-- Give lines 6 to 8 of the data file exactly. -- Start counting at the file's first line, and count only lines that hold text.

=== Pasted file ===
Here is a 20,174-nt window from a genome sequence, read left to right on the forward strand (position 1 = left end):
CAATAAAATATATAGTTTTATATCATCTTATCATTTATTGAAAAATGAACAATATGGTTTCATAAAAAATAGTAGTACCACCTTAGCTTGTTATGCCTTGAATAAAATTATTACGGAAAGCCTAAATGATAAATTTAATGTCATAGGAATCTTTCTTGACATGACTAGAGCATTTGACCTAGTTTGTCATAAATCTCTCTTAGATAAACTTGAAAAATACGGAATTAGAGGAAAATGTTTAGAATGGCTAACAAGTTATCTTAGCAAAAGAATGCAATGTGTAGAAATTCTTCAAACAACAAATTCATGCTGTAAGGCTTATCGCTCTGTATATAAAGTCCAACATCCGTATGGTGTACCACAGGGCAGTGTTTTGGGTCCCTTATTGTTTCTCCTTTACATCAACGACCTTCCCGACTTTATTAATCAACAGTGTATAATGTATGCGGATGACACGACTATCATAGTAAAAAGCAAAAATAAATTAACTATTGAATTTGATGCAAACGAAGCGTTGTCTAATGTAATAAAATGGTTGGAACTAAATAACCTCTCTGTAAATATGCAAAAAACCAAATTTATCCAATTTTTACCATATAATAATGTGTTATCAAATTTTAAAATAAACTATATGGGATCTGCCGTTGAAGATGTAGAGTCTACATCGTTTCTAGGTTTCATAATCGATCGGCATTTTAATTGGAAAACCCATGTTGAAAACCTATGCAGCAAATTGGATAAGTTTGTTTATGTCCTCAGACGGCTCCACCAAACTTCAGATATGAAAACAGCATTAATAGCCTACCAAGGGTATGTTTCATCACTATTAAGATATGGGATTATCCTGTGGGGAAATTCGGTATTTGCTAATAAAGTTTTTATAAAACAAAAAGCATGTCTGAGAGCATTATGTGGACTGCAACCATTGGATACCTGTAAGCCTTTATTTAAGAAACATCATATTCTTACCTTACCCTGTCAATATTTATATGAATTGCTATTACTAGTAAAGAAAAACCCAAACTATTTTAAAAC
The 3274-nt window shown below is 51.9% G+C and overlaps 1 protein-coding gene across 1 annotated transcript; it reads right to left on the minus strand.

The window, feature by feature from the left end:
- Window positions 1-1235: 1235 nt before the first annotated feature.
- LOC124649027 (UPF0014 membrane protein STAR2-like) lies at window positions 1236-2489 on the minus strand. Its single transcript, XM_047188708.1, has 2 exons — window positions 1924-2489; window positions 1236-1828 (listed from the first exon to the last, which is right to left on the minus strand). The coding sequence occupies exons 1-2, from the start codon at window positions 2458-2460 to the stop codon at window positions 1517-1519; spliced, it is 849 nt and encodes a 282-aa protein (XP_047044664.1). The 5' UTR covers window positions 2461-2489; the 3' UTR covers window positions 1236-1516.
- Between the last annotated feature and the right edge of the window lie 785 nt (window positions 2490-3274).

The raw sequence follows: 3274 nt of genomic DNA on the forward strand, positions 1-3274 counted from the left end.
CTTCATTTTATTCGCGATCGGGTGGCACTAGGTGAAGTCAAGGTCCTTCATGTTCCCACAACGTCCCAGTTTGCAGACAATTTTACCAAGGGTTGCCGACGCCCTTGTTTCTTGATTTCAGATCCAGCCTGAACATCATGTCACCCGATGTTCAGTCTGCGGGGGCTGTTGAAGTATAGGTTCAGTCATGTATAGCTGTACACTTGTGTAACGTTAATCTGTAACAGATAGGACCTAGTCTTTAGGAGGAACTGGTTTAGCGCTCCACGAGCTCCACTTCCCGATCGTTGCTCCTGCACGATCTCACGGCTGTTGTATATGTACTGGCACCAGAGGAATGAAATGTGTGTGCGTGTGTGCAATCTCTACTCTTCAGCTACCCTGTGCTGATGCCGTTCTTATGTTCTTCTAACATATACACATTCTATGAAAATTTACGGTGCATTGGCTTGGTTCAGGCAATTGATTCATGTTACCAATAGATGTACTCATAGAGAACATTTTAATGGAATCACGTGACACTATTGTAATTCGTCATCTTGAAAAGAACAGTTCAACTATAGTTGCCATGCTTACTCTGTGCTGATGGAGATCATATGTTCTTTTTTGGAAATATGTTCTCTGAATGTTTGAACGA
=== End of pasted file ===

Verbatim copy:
- LOC124649027 (UPF0014 membrane protein STAR2-like) lies at window positions 1236-2489 on the minus strand. Its single transcript, XM_047188708.1, has 2 exons — window positions 1924-2489; window positions 1236-1828 (listed from the first exon to the last, which is right to left on the minus strand). The coding sequence occupies exons 1-2, from the start codon at window positions 2458-2460 to the stop codon at window positions 1517-1519; spliced, it is 849 nt and encodes a 282-aa protein (XP_047044664.1). The 5' UTR covers window positions 2461-2489; the 3' UTR covers window positions 1236-1516.
- Between the last annotated feature and the right edge of the window lie 785 nt (window positions 2490-3274).

The raw sequence follows: 3274 nt of genomic DNA on the forward strand, positions 1-3274 counted from the left end.